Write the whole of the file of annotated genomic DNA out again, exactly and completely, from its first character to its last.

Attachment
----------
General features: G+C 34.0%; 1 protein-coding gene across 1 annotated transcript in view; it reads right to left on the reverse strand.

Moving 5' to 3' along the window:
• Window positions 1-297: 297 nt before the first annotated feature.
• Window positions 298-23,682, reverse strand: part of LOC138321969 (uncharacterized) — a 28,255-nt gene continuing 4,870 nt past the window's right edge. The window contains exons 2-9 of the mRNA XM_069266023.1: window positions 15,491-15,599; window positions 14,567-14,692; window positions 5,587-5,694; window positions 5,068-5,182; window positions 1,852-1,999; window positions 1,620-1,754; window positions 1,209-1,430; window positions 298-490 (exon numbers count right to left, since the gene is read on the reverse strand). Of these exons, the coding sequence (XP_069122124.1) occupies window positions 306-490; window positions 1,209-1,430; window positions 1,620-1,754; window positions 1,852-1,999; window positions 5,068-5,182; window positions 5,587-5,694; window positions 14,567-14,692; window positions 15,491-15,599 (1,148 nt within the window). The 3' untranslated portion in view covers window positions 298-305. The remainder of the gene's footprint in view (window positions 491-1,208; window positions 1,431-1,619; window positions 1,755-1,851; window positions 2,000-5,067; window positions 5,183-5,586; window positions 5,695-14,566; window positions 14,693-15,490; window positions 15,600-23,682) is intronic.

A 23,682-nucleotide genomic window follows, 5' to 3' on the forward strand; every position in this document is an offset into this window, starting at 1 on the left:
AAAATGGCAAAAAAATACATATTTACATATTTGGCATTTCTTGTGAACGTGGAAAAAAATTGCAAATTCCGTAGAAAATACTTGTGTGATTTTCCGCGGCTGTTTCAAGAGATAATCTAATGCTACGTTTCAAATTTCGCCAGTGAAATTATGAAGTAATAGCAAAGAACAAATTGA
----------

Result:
General features: G+C 34.0%; 1 protein-coding gene across 1 annotated transcript in view; it reads right to left on the reverse strand.

Moving 5' to 3' along the window:
• Window positions 1-297: 297 nt before the first annotated feature.
• Window positions 298-23,682, reverse strand: part of LOC138321969 (uncharacterized) — a 28,255-nt gene continuing 4,870 nt past the window's right edge. The window contains exons 2-9 of the mRNA XM_069266023.1: window positions 15,491-15,599; window positions 14,567-14,692; window positions 5,587-5,694; window positions 5,068-5,182; window positions 1,852-1,999; window positions 1,620-1,754; window positions 1,209-1,430; window positions 298-490 (exon numbers count right to left, since the gene is read on the reverse strand). Of these exons, the coding sequence (XP_069122124.1) occupies window positions 306-490; window positions 1,209-1,430; window positions 1,620-1,754; window positions 1,852-1,999; window positions 5,068-5,182; window positions 5,587-5,694; window positions 14,567-14,692; window positions 15,491-15,599 (1,148 nt within the window). The 3' untranslated portion in view covers window positions 298-305. The remainder of the gene's footprint in view (window positions 491-1,208; window positions 1,431-1,619; window positions 1,755-1,851; window positions 2,000-5,067; window positions 5,183-5,586; window positions 5,695-14,566; window positions 14,693-15,490; window positions 15,600-23,682) is intronic.

A 23,682-nucleotide genomic window follows, 5' to 3' on the forward strand; every position in this document is an offset into this window, starting at 1 on the left:
AAAATGGCAAAAAAATACATATTTACATATTTGGCATTTCTTGTGAACGTGGAAAAAAATTGCAAATTCCGTAGAAAATACTTGTGTGATTTTCCGCGGCTGTTTCAAGAGATAATCTAATGCTACGTTTCAAATTTCGCCAGTGAAATTATGAAGTAATAGCAAAGAACAAATTGA